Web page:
Reverso 3 - kind of scary

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et

climber
Bozeman, MT
Topic Author's Original Post - Jun 12, 2010 - 11:17pm PT
We commonly use self-locking belay devices for ascending ropes. During some crevasse rescue training today we had a Reverso 3 fail to self-lock, as the weighted side squeezed past the break end to where it looked like it was loaded incorrectly. This happened twice - luckily with no injury. The rope being used was an 8.4 Sterling.

Has anyone encountered such a problem?

Cheers, Et
Trad

Trad climber
northern CA
Jun 12, 2010 - 11:25pm PT
I just did a quick check on the Petzl web site and it says:

- effective braking on single ropes ≥ 8.9 mm

Maybe you were using too thin a rope?


edit: here's the link

http://www.petzl.com/us/outdoor/belay-devices-0/reverso-3
rlf

Trad climber
Josh, CA
Jun 12, 2010 - 11:30pm PT
That's possible. Was it a dry treated rope? New ones are slick.
Ghost

climber
A long way from where I started
Jun 12, 2010 - 11:54pm PT
I've never used a R3, but I tried the original Reverso and gave up on it almost right away. We usually use skinny ropes, and the Reverso just doesn't work well with them. The turning point was an overhanging rappel at RR. "Frictionless" and "Rappel Device" shouldn't ever appear in the same sentence.

But since the reverso seemed to work well with fat ropes I tried a Reversino, which Petzl designed specifically for thin ropes. Still not enough friction (and I'm not exactly a heavy guy). So they've sat in the closet ever since.

Kind of weird, really, cuz the ropes we use are Petzls. You'd think if they were selling a skinny rope, they'd make sure they had a belay device that worked well with it.

But something in the OP is kind of baffling:

We commonly use self-locking belay devices for ascending ropes.

Not sure just what you're talking about here. Ascending ropes with a belay device? I know that you can brute-force your way up a rope with a descender, but if you're in a crevasse you presumably have prussiks. Or Tibloks.Or shoelaces. There are a lot of ways to get up a rope, and just about all of them are easier than using a belay device. Can you clarify this?

D
rgold

Trad climber
Poughkeepsie, NY
Jun 12, 2010 - 11:58pm PT
Here's what Petzl says:

A single device for all rope types:
 effective braking on half and twin ropes ≥ 7.5 mm
 effective braking on single ropes ≥ 8.9 mm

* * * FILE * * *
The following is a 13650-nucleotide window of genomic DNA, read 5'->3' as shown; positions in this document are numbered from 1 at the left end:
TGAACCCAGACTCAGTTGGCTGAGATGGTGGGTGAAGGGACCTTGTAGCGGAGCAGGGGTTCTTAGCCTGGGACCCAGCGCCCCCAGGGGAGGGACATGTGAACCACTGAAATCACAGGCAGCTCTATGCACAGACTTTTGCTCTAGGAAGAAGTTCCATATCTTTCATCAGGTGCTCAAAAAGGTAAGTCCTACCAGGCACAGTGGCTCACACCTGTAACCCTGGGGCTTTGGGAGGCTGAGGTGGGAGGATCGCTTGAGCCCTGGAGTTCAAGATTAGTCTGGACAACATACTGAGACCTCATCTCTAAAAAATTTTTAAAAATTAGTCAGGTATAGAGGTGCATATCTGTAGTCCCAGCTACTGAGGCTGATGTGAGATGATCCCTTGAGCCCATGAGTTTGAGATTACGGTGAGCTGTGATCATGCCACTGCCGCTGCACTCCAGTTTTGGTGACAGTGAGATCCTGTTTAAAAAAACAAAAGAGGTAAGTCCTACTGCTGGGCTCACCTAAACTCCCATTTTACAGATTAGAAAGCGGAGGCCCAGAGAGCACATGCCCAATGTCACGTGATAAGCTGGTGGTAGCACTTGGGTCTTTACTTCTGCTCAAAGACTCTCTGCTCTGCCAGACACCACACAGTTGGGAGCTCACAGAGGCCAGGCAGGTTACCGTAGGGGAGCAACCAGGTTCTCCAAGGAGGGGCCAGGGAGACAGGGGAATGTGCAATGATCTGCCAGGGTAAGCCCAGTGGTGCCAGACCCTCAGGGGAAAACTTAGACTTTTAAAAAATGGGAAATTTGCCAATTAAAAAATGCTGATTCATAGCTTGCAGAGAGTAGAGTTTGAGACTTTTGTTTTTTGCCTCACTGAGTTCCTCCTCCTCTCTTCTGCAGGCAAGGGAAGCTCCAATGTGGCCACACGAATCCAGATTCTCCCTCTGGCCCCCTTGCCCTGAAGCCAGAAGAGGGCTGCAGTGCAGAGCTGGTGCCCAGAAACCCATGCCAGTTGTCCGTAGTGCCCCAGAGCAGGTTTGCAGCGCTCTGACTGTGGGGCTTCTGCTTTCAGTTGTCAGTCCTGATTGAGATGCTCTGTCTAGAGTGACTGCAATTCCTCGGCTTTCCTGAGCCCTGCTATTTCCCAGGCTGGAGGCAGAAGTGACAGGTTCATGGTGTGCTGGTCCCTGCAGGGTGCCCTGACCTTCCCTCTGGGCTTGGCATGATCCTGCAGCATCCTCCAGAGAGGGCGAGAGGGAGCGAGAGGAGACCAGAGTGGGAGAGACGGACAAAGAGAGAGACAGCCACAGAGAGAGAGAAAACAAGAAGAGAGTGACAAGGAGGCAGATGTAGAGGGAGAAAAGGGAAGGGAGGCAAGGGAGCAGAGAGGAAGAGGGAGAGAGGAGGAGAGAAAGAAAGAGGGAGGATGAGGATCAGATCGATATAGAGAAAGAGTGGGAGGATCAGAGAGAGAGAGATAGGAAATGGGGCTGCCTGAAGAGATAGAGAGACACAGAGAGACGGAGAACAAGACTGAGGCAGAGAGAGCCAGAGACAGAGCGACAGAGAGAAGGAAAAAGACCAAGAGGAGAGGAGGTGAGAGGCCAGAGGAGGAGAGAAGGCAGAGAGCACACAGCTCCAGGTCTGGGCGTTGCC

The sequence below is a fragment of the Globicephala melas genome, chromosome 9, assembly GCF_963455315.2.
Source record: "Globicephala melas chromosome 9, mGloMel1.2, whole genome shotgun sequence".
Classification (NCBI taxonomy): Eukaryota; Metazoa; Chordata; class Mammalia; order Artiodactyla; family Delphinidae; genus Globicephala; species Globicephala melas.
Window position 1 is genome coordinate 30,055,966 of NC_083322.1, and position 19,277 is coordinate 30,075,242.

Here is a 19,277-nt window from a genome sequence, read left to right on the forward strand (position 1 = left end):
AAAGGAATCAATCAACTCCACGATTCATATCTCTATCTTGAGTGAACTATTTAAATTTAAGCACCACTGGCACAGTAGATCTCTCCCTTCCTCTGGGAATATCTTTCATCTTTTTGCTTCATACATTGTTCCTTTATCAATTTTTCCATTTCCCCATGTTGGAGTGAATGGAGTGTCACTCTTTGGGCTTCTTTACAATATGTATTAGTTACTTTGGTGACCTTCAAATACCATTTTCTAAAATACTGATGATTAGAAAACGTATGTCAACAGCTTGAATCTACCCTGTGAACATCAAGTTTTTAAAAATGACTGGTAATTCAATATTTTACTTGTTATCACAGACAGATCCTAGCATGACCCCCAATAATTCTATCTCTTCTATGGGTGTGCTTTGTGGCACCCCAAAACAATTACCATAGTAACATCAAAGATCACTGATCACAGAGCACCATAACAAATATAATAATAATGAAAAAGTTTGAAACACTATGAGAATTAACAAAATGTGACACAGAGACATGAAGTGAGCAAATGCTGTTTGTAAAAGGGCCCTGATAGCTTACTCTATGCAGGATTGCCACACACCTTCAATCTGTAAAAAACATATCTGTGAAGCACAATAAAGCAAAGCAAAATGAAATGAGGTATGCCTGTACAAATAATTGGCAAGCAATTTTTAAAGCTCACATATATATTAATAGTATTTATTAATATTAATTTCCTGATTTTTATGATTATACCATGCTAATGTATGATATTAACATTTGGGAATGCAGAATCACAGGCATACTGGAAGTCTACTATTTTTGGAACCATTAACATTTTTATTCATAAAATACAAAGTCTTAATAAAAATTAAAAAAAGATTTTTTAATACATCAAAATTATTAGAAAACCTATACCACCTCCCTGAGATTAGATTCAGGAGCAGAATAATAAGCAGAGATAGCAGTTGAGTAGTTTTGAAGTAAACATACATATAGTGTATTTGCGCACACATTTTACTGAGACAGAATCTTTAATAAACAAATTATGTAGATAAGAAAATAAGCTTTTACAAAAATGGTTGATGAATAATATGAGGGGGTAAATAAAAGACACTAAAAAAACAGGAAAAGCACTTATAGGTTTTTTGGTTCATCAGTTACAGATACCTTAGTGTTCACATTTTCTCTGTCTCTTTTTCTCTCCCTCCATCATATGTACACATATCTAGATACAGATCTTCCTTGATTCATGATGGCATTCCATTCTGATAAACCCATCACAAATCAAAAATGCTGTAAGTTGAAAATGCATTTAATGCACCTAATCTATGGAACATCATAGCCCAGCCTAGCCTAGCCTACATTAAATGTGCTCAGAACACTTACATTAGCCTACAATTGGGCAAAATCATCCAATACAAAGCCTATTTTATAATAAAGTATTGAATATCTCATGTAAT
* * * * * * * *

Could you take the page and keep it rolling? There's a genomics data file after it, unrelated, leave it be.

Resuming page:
can belay the leader, one or two seconding climbers and can be used for rappelling...


I read this as referring to the device being used in ordinary belaying mode.

- independent and simultaneous belaying of one or two seconding climbers in Reverso mode...

This is the only part that refers to the autoblocking, or "Reverso" mode, and it does not mention any limitations on rope diameter, although various testers have noticed the same thing the OP saw with thin ropes.

This is just another of the potentially dangerous complexities of the so-called "hands-off" belaying systems.

By the way, the specifications seem to say that normal belaying may not be effective with half ropes, since in that case a rope of diameter less than 8.9mm will be called upon to hold a fall all by itself.
et

climber
Bozeman, MT
Topic Author's Reply - Jun 13, 2010 - 12:39am PT
Thanks for the feedback -

I guess, to my surprise, the Reverso can't handle that thin a rope by itself. I can't believe that they have different standards for single or double ropes. Say you are ice climbing with two ropes (less than 8.9 of course) and want to belay up two partners. I think Petzl will say that will constitute two single lines - no? That is pretty much what we were doing. Being an old Reversino user I was aware of the original limitations. And I have recently switched to the ATC Guide which is good to 7.7 on any rope. This is my first experience with the R3. And now I am looking even closer at it and found that if belaying two people at the same time and one person weights the rope, the second person will not be auto-locked. That is sketchy at best.